NBN’s Future: Maintaining Digital Divides

Yesterday, the Git canvassed why he was not a fan of supporting the ALP’s National Broadband Network plan. Despite what some might believe, this does not mean he is a fan of the Coalition’s NBN plan. There are many aspects of both parties plans that indicate that both the ALP and the Coalition are far more interested in shoving taxpayers’ money into the pockets of their mates than in delivering an affordable and effective broadband network.

Yesterday the Git linked to Simon Hackett’s Building a Fibre NBN on a Copper budget, a critique of the ALP NBN plan. He has also criticised the Coalition’s plan at the CommsDay Sydney 2013 Summit: The Problem With FTTN. The twenty minute address is well worth listening to.

There is no doubt that preserving the copper network long-term as Malcolm Turnbull appears to intend is a costly and pointless exercise. It’s indicative of politicians general ignorance that the Coalition hadn’t proposed something akin to Simon Hackett’s suggestions regarding installing excessively expensive, custom equipment that will hardly ever be used. The coalition is not against FTTP, they have said repeatedly that greenfield developments should be FTTP. This would seem to indicate that the beneficiaries of the ALP’s multi-billion dollar largess are also mates of the Coalition.

The intention of the original NBN plan was according to their website:

At NBN Co, our goals are simple – deliver Australia’s first national wholesale-only, open access broadband network to all Australians, regardless of where they live.

We will connect 93% of homes, schools and workplaces with optical fibre (fibre to the premises or “FTTP”), providing superfast broadband services to Australians in urban and regional towns*. For the remaining 7% we will connect to our next generation fixed wireless and satellite, subject to final design.

As the Git pointed out yesterday, this “superfast broadband” will drop to 128 Kb/s, or 8% of his current 1.5 Mb/s for several weeks of the year. Currently, his home is one of a group of approximately 50 and all except one are connected to the Franklin telephone exchange. Of these homes, it is the stated intention of the NBN Co to only connect the ten or so nearest the main highway. The rest will all be put on fixed wireless. The one home that is not on a fixed line to the Franklin exchange is currently on satellite “broadband” with the equipment provided under the old Broadband Guarantee. The furthest home from the highway is ~3 kilometres.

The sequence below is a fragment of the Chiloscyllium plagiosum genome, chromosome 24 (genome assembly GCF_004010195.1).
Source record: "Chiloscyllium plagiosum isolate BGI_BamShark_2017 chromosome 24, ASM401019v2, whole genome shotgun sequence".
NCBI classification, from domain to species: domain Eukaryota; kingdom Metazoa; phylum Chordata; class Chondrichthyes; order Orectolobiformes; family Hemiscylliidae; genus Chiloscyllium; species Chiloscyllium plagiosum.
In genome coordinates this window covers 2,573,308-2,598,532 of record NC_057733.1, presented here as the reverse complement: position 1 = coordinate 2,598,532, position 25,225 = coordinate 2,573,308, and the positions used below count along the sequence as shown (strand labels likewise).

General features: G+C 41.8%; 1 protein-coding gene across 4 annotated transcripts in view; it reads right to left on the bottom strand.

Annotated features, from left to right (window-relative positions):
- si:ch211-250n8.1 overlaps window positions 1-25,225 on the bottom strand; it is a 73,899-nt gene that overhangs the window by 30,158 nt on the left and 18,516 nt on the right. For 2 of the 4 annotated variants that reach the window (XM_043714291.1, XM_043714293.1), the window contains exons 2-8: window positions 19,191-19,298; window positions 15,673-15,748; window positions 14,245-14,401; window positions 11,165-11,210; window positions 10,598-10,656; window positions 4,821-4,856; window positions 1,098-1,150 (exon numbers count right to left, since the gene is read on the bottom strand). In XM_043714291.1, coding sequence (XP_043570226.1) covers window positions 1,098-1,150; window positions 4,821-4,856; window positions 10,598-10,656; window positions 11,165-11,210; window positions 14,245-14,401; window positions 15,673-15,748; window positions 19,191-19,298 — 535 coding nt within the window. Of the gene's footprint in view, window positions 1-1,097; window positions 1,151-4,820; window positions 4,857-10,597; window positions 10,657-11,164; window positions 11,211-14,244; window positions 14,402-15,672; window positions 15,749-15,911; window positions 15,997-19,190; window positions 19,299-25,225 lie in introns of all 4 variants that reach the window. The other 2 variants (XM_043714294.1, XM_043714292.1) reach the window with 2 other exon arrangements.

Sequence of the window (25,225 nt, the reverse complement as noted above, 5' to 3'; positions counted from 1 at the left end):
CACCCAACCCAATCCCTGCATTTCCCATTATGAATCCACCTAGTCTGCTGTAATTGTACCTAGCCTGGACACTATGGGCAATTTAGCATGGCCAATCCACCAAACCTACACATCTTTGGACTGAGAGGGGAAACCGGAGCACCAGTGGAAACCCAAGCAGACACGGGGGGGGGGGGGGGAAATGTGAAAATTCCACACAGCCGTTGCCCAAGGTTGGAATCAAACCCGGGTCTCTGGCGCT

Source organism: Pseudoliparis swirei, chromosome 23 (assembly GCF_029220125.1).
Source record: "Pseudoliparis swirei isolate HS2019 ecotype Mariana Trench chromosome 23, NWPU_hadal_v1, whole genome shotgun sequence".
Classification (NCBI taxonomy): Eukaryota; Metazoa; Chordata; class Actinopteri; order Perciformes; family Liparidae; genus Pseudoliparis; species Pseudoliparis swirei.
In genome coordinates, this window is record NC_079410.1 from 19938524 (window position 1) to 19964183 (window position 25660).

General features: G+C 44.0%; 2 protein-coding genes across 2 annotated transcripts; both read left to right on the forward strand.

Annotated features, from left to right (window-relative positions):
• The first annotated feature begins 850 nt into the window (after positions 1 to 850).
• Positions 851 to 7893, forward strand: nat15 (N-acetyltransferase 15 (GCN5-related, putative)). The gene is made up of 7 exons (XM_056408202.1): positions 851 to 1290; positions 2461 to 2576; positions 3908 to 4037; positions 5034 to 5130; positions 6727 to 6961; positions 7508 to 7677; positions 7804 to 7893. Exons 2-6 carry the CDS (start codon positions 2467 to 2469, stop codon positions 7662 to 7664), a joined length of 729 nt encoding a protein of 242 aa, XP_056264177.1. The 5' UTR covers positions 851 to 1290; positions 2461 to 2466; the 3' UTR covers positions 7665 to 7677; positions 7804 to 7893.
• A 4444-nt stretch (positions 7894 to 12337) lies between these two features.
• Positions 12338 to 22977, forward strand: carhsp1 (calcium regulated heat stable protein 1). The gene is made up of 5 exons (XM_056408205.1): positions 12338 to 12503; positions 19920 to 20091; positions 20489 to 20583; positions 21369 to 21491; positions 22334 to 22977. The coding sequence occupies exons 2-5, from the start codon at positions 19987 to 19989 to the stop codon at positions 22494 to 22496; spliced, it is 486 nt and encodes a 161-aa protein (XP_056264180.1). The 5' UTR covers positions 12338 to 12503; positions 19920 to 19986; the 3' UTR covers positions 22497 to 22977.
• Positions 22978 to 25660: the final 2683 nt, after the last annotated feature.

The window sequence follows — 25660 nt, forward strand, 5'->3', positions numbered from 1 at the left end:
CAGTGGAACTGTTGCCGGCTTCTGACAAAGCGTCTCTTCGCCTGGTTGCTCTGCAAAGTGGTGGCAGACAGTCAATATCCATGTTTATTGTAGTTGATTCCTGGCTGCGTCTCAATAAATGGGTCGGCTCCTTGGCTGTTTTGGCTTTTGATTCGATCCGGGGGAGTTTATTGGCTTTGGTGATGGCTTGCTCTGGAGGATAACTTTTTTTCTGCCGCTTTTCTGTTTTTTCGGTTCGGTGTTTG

It seems to the Git that either the copper is going to be left on the poles for thieves to steal, a not uncommon occurrence in Tasmania, or the wires will be removed. If they are removed, there’s very little extra labour required to replace them with fibre-optic cable. Simon Hackett, among others, makes much of the fact that most of the cost of the NBN is labour, not materials. Thus there appears little reason to divide this community into two: 10% on genuinely fast broadband and 90% on something definitely slower.

While Simon Hackett prefers G-PON to WDM-PON because it doesn’t require electricity, there’s an even more obvious alternative. The splitter is placed in close proximity to the group of premises being connected. Why not eliminate the splitter and run uninterrupted fibre to the premises and not bother with splitters of any description. This would have the advantage of actually delivering what is being promised for everyone: superfast broadband, not just a promise that won’t be kept. As pointed out yesterday, as soon as the group of 32 end users past the G-PON splitter start to saturate the connection, actual speeds will drop to a faction of the 1 Gb/s that is claimed for FTTP. Genuine FTTP (P2P) is also inherently more secure from prying neighbours/spooks etc than G-PON where the full signal for 32/64/128 premises is delivered to all behind 128 bit encryption that will eventually become insecure.

The Git doesn’t believe there’s much hope for the couple of hundred thousand premises that are so isolated the only viable solution is satellite. But they only comprise a couple of percent of the 7% who will miss out on FTTP. Is it the case that there’s more than enough money available to cater for their needs if there were no overspend on multiple Ethernet sockets on an unnecessary router, or two legacy phone connectors that are also redundant?

It seems that both major parties support the creation of digital divides between their mates who will get 1 Gb/s, the middle class who will get 1/32, 1/64, or 1/128 of 1 Gb/s, and those of us of the underbelly who will get “up to” 25 Mb/s.

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